The one young arm Mets would be foolish to give up
If you’ve borne witness to the Mets lately, you’ve probably come away screaming. If you’re composed enough to scream something coherent, it’s probably this:
“Sell! Sell! Sell!”
Allow The Post to tweak that ever so gently:
“Sell high! Sell high! Sell high!”
Which means that, of the Prodigal Five’s four remaining members, little doubt exists over which one the Mets should be most compelled to keep.
That would be the guy who hasn’t been criminally betrayed by this team’s horrendous offense and bullpen … because he hasn’t been around to expose himself to such betrayal.
Why sell low on Noah Syndergaard?
In the wake of an encouraging rehabilitation outing Sunday night for Single-A Brooklyn, Syndergaard, who hasn’t pitched for the Mets since May 25 thanks to a strained ligament in his right index finger, will make his next appearance for the big-league club, Mickey Callaway said on Monday, although the Mets’ manager didn’t specify the exact day.
That appearance this coming week, assuming no further setbacks occur, will mark Syndergaard’s 19th start in more than a season and a half. Surely you remember he made only seven starts last year thanks to the torn right lat muscle he suffered on April 30 in Washington.
That injury infuriated, thanks to Syndergaard’s refusal to undergo an MRI exam despite missing a start with right biceps tendinitis, as well as the Mets’ decision to let him pitch despite said refusal. This injury has confounded; you don’t often see pitchers go down with it.
Neither condition, however, has concerned or alarmed when it comes to Syndergaard’s long-term viability. While they raise general questions about Syndergaard’s ability to stay on the field — and whether his decision to bulk up for 2017 led to last year’s lat disaster — better those than specific questions about a pitching elbow or shoulder.
“I think mechanically, Noah’s in a really good spot as far as trying to project ahead,” Callaway said before the Mets won the opener of their doubleheader against the Phillies, 4-3 in 10 innings, on Wilmer Flores’ walk-off homer (of course). “I think he does a really good job of using his body the right way. When you’re talking about lats or a finger, those are just things you really can’t control.”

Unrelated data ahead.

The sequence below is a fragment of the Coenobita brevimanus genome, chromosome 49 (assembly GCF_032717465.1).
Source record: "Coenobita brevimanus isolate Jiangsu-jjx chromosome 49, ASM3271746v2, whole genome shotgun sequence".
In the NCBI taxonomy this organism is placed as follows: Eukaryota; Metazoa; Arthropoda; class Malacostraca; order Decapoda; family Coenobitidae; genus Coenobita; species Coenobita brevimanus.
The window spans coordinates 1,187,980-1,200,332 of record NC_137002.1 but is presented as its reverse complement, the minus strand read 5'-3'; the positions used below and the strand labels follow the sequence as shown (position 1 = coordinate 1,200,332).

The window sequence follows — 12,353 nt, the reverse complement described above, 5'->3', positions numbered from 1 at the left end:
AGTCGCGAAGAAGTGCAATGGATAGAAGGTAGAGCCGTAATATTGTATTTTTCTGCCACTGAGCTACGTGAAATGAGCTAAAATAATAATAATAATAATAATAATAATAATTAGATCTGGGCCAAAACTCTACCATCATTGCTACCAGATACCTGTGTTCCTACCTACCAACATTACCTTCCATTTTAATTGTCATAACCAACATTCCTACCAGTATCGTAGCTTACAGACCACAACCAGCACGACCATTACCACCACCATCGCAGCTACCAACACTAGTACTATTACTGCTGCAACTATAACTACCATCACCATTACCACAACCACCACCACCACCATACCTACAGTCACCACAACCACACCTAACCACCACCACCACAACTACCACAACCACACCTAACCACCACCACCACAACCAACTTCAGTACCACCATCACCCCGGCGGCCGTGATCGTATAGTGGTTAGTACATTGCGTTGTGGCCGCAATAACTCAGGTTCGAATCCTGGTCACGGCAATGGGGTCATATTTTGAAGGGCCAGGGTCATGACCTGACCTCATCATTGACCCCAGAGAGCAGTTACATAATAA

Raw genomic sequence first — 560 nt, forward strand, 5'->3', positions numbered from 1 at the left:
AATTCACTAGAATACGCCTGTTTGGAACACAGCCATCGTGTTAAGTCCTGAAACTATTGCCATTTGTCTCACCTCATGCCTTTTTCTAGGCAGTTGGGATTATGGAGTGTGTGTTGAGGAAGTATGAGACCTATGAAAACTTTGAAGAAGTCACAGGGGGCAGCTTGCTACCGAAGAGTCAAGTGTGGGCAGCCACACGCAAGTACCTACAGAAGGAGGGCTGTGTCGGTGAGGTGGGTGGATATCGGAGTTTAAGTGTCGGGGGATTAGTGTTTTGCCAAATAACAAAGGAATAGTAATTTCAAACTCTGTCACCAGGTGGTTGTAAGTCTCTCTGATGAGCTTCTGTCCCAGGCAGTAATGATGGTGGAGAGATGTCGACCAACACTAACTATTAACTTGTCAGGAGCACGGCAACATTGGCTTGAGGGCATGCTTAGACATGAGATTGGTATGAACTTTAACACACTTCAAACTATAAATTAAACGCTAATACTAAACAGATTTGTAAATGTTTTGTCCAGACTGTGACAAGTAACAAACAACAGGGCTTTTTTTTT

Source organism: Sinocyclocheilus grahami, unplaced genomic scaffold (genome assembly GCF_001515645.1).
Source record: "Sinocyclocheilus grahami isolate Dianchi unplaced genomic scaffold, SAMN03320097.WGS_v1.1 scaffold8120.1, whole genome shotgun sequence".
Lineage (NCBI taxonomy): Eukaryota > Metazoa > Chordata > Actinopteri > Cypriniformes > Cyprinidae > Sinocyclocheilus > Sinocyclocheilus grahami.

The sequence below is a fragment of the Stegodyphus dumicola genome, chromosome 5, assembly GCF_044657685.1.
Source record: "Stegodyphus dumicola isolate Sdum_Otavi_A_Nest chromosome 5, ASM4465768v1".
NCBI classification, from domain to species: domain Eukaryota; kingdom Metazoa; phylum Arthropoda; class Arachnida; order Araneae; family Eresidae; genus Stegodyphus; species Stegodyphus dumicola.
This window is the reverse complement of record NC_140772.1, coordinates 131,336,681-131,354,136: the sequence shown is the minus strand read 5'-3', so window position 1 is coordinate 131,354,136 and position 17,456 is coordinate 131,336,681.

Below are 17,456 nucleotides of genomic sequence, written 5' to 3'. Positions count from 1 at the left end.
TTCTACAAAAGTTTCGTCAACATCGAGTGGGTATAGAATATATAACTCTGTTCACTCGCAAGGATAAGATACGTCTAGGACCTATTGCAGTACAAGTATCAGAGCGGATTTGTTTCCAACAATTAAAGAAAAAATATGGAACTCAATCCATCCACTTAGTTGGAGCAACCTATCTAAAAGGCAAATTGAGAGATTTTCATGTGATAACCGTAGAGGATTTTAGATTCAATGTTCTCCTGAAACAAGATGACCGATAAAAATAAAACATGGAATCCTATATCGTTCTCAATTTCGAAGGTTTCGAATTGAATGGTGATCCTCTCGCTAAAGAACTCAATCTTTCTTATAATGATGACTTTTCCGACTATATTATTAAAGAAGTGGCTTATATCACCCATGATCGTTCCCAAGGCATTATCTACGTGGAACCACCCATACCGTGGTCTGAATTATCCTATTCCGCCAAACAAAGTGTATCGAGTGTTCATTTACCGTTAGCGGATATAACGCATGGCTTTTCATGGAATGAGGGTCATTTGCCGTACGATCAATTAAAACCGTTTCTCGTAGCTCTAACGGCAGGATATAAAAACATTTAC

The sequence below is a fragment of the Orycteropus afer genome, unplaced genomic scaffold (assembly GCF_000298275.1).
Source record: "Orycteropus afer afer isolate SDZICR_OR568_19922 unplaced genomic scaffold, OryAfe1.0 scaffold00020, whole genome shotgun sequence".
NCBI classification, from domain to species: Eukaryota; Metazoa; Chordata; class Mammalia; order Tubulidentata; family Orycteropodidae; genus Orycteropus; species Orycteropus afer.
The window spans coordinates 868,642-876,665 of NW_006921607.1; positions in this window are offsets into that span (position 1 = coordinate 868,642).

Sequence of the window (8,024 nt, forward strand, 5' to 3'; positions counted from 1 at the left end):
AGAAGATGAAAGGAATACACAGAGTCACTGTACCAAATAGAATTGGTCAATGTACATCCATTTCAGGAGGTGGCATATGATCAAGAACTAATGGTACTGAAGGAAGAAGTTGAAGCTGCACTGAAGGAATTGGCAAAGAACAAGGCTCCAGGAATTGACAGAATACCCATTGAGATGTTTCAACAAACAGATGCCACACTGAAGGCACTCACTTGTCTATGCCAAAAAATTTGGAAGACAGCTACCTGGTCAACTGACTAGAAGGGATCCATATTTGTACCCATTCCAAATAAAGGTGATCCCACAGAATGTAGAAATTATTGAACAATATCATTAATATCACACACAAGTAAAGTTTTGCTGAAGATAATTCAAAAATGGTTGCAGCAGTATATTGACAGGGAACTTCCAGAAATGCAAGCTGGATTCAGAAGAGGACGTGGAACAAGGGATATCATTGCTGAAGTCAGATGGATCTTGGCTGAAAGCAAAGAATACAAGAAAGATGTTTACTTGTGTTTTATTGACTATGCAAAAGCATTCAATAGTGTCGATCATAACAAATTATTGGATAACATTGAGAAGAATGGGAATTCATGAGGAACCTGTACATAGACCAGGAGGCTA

Hence, it’s not outrageous to hope Syndergaard can remain fixed and pitch like a frontline starter again. That he can eradicate those larger questions about his health and either become the ace of a retooled Mets roster or improve his trade value for this December, next July or never.
At 25, Syndergaard ranks considerably younger than Jacob deGrom (30), Steven Matz (27) and Zack Wheeler (28) — who struck out eight Phillies over 4 ²/₃ innings in his Game 1 start Monday, with scouts aplenty on site. He has less service time than everyone besides Matz, with both eligible for free agency after 2021. So he owns plenty of service-time track to fix himself and watch the Mets try to fix themselves, and his youth provides further optimism.
DeGrom has built on a terrific career by reaching a new peak, and Wheeler and Matz have both stayed upright and productive for a longer stretch than we’ve seen. On a day when the Mets put Todd Frazier (strained left rib cage muscle) back on the disabled list — yeesh, those older free agents — and promoted journeyman Drew Gagnon from Triple-A Las Vegas for a Tuesday start — yeesh, that terrible roster depth — the baseball gods more than ever pleaded with the Mets to break up this party and start focusing on a more distant future.
Syndergaard, however, should not go yet. You typically sell low when you face a roster crunch or a financial crunch. We know the Mets don’t face the former. The Mets insist they don’t face the latter. Nor do they require a divorce from Syndergaard like they did with Matt Harvey, the Prodigal Five’s founding member, on whom they sold low back in May.
Keep Thor in Flushing and send the others, assuming acceptable offers arrive, on new voyages. These Mets must hit the reset button. Yet they need not be reckless, or restless, in their reset.
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